The Eighth Circuit Court of Appeals also has explained, “In reviewing administrative decisions, it is the duty of the Court to evaluate all of the evidence in the record, taking into account whatever in the record fairly detracts from the ALJ’s decision.” Hutsell v. Massanari, 259 F.3d 707, 714 (8th Cir. 2001) (quoting Easter v. Bowen, 867 F.2d 1128, 1131 (8th Cir. 1989)); Howard v. Massanari, 255 F.3d 577, 581 (8th Cir. 2001) (“In assessing the substantiality of the evidence, we must consider evidence that detracts from the Commissioner’s decision as well as evidence that supports it.”) (quoting Black v. Apfel, 143 F.3d 383, 385 (8th Cir. 1998), with internal quotations and citations omitted). In reviewing the record for substantial evidence, the court may not make its own findings of fact by reweighing the evidence and substituting its own judgment for that of the Commissioner. Benskin v. Bowen, 830 F.2d 878, 882 (8th Cir.1987). Weighing the evidence is a function of the ALJ, who is the “statutory” fact-finder. Baldwin v. Barnhart, 349 F.3d 549, 555 (8th Cir. 2003). Instead, the court must simply determine whether the quantity and quality of evidence is enough so that a reasonable mind might find it adequate to support the ALJ’s conclusion. Naber v. Shalala, 22 F.3d 186, 188 (8th Cir. 1994). In addition, the court must also review the Commissioner’s decision and decide whether the Commissioner applied the proper legal standard. Olson v. Apfel, 170 F.3d 820, 822 (8th Cir. 1999); Boock v. Shalala, 48 F.3d 348, 351 n. 2 (8th Cir. 1995). Reversal is appropriate not only for lack of substantial evidence, but also for cases in which the Commissioner applies the wrong legal standards. Accordingly, in reviewing the record in this case, the court must not only determine whether substantial evidence on the record as a whole supports the ALJ’s decision but whether the proper legal standards were applied.
B. The Commissioner’s Objections
The Commissioner objects to Judge Zoss’s conclusion that, although, the ALJ erred in how he determined the residual functional capacity (“RFC”) of the claimant and failed to consider all of the relevant evidence, and failed to support his credibility determination with a proper, full evaluation; there was substantial evidence in the record as a whole to support a finding that O’Connor was disabled. The Commissioner admits that the ALJ failed to discuss the weight given to the opinions of L.J. Grobler, M.D. and Tonya Petersen-Anderson, a nurse practitioner. The Commissioner asserts, however, that the appropriate remedy is to remand this case and allow the ALJ to properly apply the regulations and explain the weight he gave to medial opinion evidence. The Commissioner argues Judge Zoss improperly weighed the evidence which, the Commissioner argues, is the ALJ’s function as the factfinder.
As stated above, a district court’s standard of review is narrow and the court will affirm an ALJ’s findings if the findings are supported by substantial evidence on the record as a whole. Beckley v. Apfel, 152 F.3d 1056, 1059 (8th Cir. 1998). Further, in reviewing the record for substantial evidence, the court may not make its own findings of fact by reweighing the evidence and substituting its own judgment for that of the Commissioner. The court will now address the Commissioner’s objections.
1. Treatment of Medical Opinion Evidence Under the Regulations
a. Dr. Grobler
The Commissioner contends that, contrary to Judge Zoss’s Report and Recommendation, this case should be remanded because the ALJ failed to properly evaluate medical opinion evidence. The Commissioner argues that the ALJ applied incorrect legal standards and acknowledges that the ALJ erred in applying the wrong legal standards to the opinions of two physical therapists. The Commissioner argues that the ALJ erred in not recognizing that the physical therapists’ opinions were signed by L.J. Grobler, M.D., a medical specialist. The court notes that Dr. Grobler’s name does not appear anywhere in the ALJ’s decision. The Commissioner contends that the proper remedy for the ALJ’s failure to apply the correct standard to medical opinion evidence is to remand this case so the ALJ can properly apply the regulations to the evidence and discuss the weight to be given to Dr. Grobler’s opinion. O’Connor asserted and Judge Zoss concluded in his Report and Recommendation that the court could still consider and give weight to Dr. Grobler’s opinion because it was not inconsistent with the other evidence in the record and that weight could be given to his opinion because he was a specialist. O’Connor and Judge Zoss contend that the court can find that there is substantial evidence on the record as a whole to support a finding of disability.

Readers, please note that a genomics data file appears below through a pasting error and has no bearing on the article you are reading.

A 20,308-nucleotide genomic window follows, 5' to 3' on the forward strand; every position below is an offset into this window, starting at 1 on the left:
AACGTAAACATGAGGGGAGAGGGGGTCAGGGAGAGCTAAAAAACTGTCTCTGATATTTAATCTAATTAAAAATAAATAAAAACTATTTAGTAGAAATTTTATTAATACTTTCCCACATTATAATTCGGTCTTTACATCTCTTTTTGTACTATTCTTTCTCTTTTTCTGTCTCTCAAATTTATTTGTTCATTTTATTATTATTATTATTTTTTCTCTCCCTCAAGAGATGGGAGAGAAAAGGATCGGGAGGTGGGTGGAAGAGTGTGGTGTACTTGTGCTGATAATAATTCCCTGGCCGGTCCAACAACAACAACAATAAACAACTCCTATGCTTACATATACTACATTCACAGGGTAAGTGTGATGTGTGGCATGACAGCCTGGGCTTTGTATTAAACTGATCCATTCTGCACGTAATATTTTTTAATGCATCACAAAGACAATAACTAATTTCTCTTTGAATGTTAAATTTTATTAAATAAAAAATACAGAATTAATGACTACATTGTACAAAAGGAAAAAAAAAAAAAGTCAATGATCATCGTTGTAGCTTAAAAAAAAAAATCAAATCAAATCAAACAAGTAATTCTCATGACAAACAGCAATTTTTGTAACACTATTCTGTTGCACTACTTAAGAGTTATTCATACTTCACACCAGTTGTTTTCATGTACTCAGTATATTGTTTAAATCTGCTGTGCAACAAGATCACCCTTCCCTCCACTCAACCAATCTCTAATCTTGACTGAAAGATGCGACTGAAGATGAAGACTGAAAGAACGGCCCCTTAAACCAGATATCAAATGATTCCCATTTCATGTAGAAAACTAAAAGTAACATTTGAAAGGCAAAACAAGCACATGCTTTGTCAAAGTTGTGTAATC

The Social Security regulations contain detailed instructions regarding how to evaluate medical evidence, including medical opinions. See 20 C.F.R. §§404.1527, 416.927. “Medical opinions are statements from physicians and psychologists or other acceptable medical sources that reflect judgments about the nature and severity of [the claimant’s] impairment(s), including . . . symptoms, diagnosis and prognosis, what [the claimant] can still do despite impairment(s), and . . . physical or mental restrictions.” 20 C.F.R. §§ 404.1527(a)(2), 416.927(a)(2). Generally, more weight is given to treating sources, “since these sources are likely to be the medical professionals most able to provide a detailed, longitudinal picture of [the claimant’s] medical impairment(s).” 20 C.F.R. §§ 404.1527(d)(2), 416.927(d)(2). An ALJ is to evaluate medical opinion evidence by applying the proper regulation to determine how much weight it should be afforded, including: the length of the treatment relationship and the frequency of examination; the nature and extent of the treatment relationship; the supporting evidence underlying the opinion; the opinion’s consistency with the record as a whole; and whether the opinion is offered by a specialist in the relevant field. 20 C.F.R. § 404.1527.